The Earth element is represented in everything that is solid within the body. Our bones, muscles, and flesh. In our yoga practice, we can connect and balance the earth element by focusing on our hands, legs, and feet on the mat. Poses like Warrior I and II, Downward Facing Dog or Savasana fall into this category.
Also balancing poses like Tree Pose, Half Moon or Dancer pose are great.
Feeling the gravity and power of the earth element in forward folds teaches us to let go towards the earth. Good poses are a Standing Forward Fold or Butterfly Pose.
Here is an overview of my favorite Earth poses:
Mountain pose is good for improving your posture, it strengthens the ankles, knees and thighs and firms the core and buttocks.
Stand with your feet a little less than hip-width apart. Your knees should be directly over your ankles, and the hips over the knees. Lift the top of your sternum towards the ceiling and widen your collarbones. Your arms relax beside your torso, palms facing forward. Draw your shoulders down and back. Balance your head directly over the center of your pelvis with your chin parallel to the floor.
Forward Fold stretches the hamstrings and lengthens the spinal column and back muscles. It can stimulate the digestive, nervous and endocrine systems.
From Mountain Pose, with an exhale, bend the knees slightly and hinge forward at the hips with a flat back. Bend the knees enough to bring your palms on the floor (or use blocks). Relax the head and neck down and feel the stretch in your spine. Your pelvis should be above your ankles.
Side angle tones the muscles along the side of your body giving you structural support to lift and lengthen your spine.
From Downward Facing Dog, step your right foot to the inside of your right hand and spin your back heel down. Your back leg should be parallel to the back edge of your mat. Firmly press into the outside edge of your back foot. Your front knee should be a 90° angle. Find a strong foundation before lifting up the left arm up in the sky or extend it to the front of the room. Roll your left ribs towards the sky, make sure your upper body is in line with your pelvis. You can bring your right hand on a block or the right elbow on your right thigh to make it easier to open your chest.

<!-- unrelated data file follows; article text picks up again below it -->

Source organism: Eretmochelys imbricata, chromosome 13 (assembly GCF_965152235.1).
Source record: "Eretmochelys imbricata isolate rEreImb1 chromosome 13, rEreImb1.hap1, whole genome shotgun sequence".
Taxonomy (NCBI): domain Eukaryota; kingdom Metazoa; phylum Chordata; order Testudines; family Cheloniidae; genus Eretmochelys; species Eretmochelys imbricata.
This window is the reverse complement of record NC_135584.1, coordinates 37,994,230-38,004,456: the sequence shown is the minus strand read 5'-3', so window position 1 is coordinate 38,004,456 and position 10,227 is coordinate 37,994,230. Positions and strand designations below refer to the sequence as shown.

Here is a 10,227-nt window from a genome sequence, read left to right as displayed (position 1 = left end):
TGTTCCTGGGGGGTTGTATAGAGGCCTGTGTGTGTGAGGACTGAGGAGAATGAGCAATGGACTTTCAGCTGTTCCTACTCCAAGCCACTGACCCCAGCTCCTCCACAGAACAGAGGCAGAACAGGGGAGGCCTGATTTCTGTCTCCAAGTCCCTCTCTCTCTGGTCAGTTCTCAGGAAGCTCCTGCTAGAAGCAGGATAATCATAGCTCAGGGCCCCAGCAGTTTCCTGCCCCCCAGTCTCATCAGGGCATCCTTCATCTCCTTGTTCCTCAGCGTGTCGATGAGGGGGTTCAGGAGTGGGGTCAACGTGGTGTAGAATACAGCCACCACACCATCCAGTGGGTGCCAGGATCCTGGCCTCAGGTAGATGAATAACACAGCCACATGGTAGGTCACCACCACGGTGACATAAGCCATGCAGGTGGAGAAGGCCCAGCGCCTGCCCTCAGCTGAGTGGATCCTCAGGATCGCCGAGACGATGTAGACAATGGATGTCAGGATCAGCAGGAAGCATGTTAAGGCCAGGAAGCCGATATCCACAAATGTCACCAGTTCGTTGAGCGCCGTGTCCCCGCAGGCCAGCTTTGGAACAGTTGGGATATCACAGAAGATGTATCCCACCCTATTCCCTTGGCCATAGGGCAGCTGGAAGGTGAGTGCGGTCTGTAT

Yogi Squat deeply stretches the quadriceps, hamstrings, gluts and calf muscles while strengthening the core and lower back. Practicing yogi squat prepares you for easy elimination and stimulates digestion.
From Mountain Pose, walk your feet a little further apart and turn your toes out. Slowly lower down to a squat. Your heels should be on the floor. If your hips feel tight, bring a block under your buttock. Bring your palms together in front of the heart and press your elbows against your inner knees.
Dancer Pose strengthens the leg muscles and opens the chest and shoulders while developing balance.
From Mountain Pose, shift your weight into your right foot. Bend your left knee, lifting your left heel towards your buttocks. Reach back with your left hand and grasp the inside of your left foot. Bring your right arm in front of you. Instead of leaning forward, start to kick your left foot into your hand that your left leg extends toward the sky.
Lizard stretches the hip flexors, the hamstrings, and the quads. It improves the flexibility of your hip ligaments and strengthens your leg muscles.
From Downward Facing Dog step your right leg to the OUTSIDE edge (pinky finger side) of your right hand. Lower your left knee down to the ground and untuck your toes. Your front knee should be close to your shoulder and into a right angle. Try to distribute the weight evenly across both hips while letting your hips sink down towards the mat. If you feel comfortable you can lower down onto your forearms, also blocks are great here. Gaze slightly to the front of your mat.
Savasana reduces stress and releases tension at the end of a practice. It improves your senses and brings mind, body, and soul in balance.
Lie on your back and let the arms and legs drop open. Extend your arms to the sides, your palms face up. Gently tuck in your shoulder blades and center your head. Your neck is long. Close your eye, take a deep and slow breath in through the nose. Exhale and let your whole body become soft and heavy. Everything in your body should be relaxed: from your pinky toe, over your hips, your abdomen, your shoulders, your face to your tongue. Remain here for a minimum of 5 to 10 minutes. Take time when you come out of the pose.